Why don't we get an eclipse every month?
We don't get an eclipse every month because the Moon's orbit is inclined at about
If the Moon's orbit was in the same plane as the Earth's we would experience two eclipses every month. A solar eclipse would happen every new moon and a lunar eclipse would happen every full moon.
As the Moon's orbit is inclined at
An eclipse can only occur during an eclipse season which is a 34 day interval during which the Moon's nodes are suitably aligned. There are two eclipse seasons every year. If a full moon or a new moon occur during an eclipse season there will be an eclipse. There are always 2 or 3 eclipses every eclipse season.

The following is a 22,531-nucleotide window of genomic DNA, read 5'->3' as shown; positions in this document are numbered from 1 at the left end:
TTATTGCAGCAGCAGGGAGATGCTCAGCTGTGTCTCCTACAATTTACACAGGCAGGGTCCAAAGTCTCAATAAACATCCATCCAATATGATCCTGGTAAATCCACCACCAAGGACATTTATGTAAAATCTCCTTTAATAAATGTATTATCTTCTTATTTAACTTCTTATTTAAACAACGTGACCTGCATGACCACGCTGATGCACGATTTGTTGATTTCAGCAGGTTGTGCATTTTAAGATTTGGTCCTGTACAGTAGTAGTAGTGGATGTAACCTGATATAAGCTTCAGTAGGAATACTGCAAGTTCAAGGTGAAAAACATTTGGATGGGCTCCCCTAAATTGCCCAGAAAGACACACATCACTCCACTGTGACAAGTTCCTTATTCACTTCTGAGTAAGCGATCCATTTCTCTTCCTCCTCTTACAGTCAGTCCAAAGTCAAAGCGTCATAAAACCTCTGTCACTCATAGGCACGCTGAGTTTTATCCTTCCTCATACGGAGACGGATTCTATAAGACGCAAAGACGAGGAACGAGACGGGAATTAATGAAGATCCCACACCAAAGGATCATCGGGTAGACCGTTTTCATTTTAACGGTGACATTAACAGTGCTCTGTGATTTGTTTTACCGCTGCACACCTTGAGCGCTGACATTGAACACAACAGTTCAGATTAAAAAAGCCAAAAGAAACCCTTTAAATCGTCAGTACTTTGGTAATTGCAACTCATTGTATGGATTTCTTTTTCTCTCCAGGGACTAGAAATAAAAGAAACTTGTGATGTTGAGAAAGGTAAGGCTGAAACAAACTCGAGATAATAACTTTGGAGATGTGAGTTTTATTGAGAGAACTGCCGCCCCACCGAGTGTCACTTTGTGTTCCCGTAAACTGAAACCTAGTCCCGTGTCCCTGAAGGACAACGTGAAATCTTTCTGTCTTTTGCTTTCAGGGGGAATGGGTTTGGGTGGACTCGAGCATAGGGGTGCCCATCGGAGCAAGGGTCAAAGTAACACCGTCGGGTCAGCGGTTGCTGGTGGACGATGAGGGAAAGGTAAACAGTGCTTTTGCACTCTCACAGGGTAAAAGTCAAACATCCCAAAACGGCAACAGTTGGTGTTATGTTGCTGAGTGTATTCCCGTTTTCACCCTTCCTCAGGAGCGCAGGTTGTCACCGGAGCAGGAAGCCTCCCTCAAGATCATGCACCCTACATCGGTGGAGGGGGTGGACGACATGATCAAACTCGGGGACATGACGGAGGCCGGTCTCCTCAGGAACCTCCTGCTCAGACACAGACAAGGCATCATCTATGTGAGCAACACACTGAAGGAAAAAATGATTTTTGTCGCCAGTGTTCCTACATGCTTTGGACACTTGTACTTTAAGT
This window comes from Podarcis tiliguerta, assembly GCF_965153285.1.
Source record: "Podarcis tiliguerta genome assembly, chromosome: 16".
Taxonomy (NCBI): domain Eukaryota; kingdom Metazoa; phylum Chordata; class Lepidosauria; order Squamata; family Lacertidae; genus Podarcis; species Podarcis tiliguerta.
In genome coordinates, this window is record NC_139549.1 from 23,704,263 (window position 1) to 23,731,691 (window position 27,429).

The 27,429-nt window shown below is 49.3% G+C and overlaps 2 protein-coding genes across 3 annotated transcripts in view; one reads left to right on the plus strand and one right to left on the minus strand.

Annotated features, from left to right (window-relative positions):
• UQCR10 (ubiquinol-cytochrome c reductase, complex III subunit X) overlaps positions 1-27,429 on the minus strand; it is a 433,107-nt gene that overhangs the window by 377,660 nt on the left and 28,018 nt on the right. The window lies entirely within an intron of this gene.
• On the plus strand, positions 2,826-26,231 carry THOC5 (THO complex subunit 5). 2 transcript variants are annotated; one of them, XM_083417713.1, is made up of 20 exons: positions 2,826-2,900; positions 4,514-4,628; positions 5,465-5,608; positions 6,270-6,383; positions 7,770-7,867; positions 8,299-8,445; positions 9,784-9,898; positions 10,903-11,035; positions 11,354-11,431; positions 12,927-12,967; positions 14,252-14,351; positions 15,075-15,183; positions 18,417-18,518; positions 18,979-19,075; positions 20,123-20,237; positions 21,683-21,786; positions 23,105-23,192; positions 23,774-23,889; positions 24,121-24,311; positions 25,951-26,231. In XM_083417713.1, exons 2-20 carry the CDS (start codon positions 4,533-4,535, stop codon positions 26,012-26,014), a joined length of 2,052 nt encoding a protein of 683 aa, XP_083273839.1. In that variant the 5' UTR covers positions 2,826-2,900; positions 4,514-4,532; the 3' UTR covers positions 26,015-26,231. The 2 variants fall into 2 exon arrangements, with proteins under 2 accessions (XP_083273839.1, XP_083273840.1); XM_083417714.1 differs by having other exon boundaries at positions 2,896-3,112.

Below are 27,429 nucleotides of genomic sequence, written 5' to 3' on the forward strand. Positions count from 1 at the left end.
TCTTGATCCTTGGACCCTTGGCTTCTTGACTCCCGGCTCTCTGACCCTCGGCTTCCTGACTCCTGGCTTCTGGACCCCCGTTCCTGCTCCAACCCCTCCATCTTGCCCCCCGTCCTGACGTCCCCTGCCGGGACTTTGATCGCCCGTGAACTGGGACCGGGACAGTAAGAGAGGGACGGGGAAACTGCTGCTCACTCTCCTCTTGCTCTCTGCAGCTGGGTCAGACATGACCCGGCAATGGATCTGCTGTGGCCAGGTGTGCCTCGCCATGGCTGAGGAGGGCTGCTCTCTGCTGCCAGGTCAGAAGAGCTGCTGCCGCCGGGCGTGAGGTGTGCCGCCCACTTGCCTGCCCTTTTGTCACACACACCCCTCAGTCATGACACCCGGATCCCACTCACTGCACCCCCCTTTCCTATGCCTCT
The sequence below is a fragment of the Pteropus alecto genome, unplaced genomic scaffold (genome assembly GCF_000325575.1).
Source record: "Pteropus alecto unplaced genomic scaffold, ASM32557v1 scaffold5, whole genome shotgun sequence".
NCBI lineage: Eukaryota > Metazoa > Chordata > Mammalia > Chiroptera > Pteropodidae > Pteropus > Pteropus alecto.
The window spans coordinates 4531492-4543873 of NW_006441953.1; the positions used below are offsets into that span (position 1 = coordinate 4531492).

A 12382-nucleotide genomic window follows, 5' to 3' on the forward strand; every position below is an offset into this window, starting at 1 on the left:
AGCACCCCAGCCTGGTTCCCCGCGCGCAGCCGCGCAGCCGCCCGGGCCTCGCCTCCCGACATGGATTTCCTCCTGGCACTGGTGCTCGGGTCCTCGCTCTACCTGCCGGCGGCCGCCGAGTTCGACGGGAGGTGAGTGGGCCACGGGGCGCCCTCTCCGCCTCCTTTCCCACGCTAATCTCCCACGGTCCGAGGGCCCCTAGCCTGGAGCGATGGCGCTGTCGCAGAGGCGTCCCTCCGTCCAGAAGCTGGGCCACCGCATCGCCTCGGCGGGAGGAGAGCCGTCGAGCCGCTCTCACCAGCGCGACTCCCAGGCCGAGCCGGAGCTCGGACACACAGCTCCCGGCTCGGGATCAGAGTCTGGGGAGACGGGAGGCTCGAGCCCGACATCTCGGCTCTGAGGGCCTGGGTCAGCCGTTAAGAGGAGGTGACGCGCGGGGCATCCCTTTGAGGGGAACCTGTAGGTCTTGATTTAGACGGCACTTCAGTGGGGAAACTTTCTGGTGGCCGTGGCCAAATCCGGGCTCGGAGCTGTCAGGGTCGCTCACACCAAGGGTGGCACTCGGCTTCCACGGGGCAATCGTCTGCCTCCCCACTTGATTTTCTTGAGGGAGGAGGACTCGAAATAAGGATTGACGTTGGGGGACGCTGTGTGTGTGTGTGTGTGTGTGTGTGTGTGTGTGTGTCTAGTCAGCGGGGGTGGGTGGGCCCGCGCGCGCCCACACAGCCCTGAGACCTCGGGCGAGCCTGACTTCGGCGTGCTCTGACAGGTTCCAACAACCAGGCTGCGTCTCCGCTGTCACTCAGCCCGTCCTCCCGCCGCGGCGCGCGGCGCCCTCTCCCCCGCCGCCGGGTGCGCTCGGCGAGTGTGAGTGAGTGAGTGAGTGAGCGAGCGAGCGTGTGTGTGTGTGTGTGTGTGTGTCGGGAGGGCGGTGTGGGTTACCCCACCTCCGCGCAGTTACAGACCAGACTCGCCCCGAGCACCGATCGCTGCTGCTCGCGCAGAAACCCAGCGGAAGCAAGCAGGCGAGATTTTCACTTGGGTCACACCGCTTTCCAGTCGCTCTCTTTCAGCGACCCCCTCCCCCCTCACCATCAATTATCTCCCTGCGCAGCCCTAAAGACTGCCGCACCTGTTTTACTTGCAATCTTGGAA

The are actually between 2 and 5 solar eclipses every year. Most are partial eclipses which don't attract much interest.
For a total solar eclipse to occur there must be a new moon around the middle of the eclipse season. The Moon also needs to be close enough to the Earth to completely cover the Sun. This occurs on average every 18 months.